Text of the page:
We drove the truck out across the ice-covered pond to the rig and noted the smoke rising from the wood stove in the corner of the shack. The day shift helper would yard a couple of Beech or Birch trees out to the rig during his shift. The night shift helper would saw the trees into stove length and split what needed to be split. We used a propane torch and a coil stove at the pump shack to heat the water as it was sent to the drill. We had about 700 ft (213.4 m) of water line buried under the snow from the pump to the rig. We could not pump water from the pond because it was so full of silt that it kept plugging the suction screen. Instead, we were pumping from a casing onshore from a previous drill hole. The casing had an artesian flow, so the water was already 48 degrees Fahrenheit (8.9°C) or warmer coming out of the casing. This was an old drill hole that had been done during the previous summer.
Normally, we cement up these artesian holes when completed. In this case, we knew we were going to need a water source for the winter drilling, so we cleared it with Chris, the head geologist, to leave it open for now.
We walked to the rig and entered the shack. Don was the driller, and he was sitting on a polymer bucket by the stove filling out his report. Brad was his helper and he was wiping down the pipe wrenches and other tools as an end of shift courtesy. Don told me that everything was drilling well. Good stick rock. The hole was only 340 ft (103.6 m) deep with a proposed TD of 1000 to 1200 ft (304–365 m). TD stood for ‘technically done’. When a hole was completed we said it was TD’d. We had cased off with N tools and were drilling 10 ft (3 m) B-sized core. That was nice because it was light and fast to work with. As long as the formation stayed competent, we should have a highball night. In this type of drilling, we only used polymer as a mud additive. Our mud tank was inside the shack and had a hydraulic Bean Pump along with a hydraulic mud mixer. Both were very efficient for these cold-weather projects.
There was room inside the shack for Jacque to dump the tubes. Barring a rod trip, we should be able to stay warm by the glowing wood stove. We kept tinfoil at the rig so we could toast our sandwiches at lunchtime.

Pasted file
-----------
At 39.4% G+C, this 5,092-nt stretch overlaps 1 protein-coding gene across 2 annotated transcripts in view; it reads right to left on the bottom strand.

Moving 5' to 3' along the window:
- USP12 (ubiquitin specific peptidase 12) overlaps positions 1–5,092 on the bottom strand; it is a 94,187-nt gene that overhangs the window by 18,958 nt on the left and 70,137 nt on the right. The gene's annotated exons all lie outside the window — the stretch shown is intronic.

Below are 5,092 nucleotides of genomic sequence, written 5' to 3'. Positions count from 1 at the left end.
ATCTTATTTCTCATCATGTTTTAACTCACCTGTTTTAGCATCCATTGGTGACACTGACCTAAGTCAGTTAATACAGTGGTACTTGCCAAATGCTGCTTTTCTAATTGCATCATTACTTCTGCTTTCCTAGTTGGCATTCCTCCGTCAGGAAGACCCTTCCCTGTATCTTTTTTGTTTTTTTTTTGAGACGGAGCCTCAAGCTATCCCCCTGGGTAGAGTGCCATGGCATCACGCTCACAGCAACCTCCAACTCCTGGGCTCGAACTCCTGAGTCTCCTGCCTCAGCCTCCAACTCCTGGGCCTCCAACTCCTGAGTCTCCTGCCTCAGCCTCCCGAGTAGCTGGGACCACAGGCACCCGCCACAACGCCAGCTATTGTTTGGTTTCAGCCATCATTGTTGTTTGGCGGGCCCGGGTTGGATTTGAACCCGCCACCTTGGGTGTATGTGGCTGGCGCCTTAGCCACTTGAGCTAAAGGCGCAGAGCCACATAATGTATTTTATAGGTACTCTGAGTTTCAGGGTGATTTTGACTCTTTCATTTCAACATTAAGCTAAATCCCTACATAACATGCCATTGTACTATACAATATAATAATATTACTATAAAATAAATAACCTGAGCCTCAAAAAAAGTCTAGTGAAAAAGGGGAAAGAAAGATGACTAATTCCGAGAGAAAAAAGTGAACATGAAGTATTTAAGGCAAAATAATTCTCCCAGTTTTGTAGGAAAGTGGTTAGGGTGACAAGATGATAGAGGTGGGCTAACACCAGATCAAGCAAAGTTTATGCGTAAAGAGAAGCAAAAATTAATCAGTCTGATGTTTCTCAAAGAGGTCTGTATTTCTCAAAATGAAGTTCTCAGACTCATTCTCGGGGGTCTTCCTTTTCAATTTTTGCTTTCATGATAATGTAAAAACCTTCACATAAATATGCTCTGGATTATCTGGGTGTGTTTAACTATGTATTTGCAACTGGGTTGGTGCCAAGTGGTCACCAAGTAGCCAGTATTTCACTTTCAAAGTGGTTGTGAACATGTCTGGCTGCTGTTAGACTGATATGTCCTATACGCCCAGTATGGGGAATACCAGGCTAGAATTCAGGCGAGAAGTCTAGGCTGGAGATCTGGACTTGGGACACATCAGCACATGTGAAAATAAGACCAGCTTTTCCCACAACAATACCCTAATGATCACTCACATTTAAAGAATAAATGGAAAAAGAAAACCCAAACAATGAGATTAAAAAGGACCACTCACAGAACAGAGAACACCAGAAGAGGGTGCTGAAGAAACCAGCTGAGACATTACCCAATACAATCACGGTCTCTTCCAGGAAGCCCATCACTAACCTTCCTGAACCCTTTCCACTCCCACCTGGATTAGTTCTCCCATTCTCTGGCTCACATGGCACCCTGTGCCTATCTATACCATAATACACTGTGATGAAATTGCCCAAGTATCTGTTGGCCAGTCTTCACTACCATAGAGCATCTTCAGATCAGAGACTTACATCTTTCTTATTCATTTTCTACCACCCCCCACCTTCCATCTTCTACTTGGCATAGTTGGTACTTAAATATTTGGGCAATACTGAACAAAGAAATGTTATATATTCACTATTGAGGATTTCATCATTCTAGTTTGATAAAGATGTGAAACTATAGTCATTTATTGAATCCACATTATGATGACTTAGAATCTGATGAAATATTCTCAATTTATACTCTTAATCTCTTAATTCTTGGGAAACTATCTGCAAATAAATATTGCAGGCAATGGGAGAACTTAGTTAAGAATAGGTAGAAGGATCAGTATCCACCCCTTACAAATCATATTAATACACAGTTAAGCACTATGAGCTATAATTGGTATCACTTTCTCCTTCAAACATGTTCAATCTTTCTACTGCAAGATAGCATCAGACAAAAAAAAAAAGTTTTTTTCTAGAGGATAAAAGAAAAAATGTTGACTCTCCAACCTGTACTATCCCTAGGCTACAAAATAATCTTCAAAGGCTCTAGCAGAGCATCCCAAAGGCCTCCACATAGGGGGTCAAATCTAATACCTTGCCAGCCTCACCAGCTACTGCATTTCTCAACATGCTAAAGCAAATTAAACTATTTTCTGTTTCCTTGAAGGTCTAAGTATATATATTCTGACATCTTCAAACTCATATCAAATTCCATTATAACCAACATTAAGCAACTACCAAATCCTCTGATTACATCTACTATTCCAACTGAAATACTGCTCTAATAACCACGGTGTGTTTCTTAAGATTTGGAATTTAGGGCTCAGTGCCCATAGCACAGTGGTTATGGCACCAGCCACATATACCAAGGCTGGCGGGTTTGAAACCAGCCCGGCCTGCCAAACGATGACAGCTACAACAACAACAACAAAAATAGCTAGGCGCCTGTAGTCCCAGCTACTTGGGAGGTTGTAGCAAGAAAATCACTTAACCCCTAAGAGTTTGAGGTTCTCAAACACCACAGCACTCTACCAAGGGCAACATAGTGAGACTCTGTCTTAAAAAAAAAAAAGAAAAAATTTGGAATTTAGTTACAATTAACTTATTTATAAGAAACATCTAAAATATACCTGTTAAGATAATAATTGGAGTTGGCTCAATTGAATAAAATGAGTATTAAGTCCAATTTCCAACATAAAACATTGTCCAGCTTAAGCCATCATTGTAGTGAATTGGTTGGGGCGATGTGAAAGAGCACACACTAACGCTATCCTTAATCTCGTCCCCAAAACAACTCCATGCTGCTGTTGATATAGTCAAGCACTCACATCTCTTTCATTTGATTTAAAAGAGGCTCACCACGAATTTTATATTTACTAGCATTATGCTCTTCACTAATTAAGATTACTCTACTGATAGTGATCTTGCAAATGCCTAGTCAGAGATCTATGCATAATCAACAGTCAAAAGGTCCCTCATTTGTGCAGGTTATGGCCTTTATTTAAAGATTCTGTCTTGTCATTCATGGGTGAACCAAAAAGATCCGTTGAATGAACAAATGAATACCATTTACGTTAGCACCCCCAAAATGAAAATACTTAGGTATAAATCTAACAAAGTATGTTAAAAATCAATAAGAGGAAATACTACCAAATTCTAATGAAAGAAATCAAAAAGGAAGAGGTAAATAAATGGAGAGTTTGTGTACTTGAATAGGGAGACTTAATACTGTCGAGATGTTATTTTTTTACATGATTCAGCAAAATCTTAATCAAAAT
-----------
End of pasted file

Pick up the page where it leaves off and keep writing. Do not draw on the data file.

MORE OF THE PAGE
Brad told Jacque that he should fuel the supply pump by 10:00 or so and he might also have to change out the propane tank. The propane tank was a 100 lb (45.36 kg) tank that usually lasted about 36 hours. If the propane ran out, we had about 30 minutes to get it back on before the water in the line started slushing up.
The night was uneventful. We knocked out a 280 ft (85.3 m) shift. That should keep Chris busy logging core all day. He had a semi-trailer parked up on shore with a propane heater, where he logged the core samples. He used our Muskeg truck to transport the core to the trailer. He had an assistant, who cut some of the mineralized core to be bagged and sent in for assay.
Jacque had checked on the pump and propane a final time at around 4:00 A.M. All was good and the pump was full of fuel. We added wood to the stove, and I began making out my report. It felt nice to drill without any drama during the shift. Don and Brad arrived right on time. It seemed like they had just left moments ago. I told Don everything was purring along. He was impressed with our productive shift. I let him know that he had a tube down and a 10 ft (3 m) stick up. Two ft (0.6 m) off bottom and ready to turn and burn.
Reg had eggs, bacon and some French toast when we got back to the hotel. I would watch TV, read some of the newspaper and hit the hay. Another day, another dollar.
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Read Issue 21 here: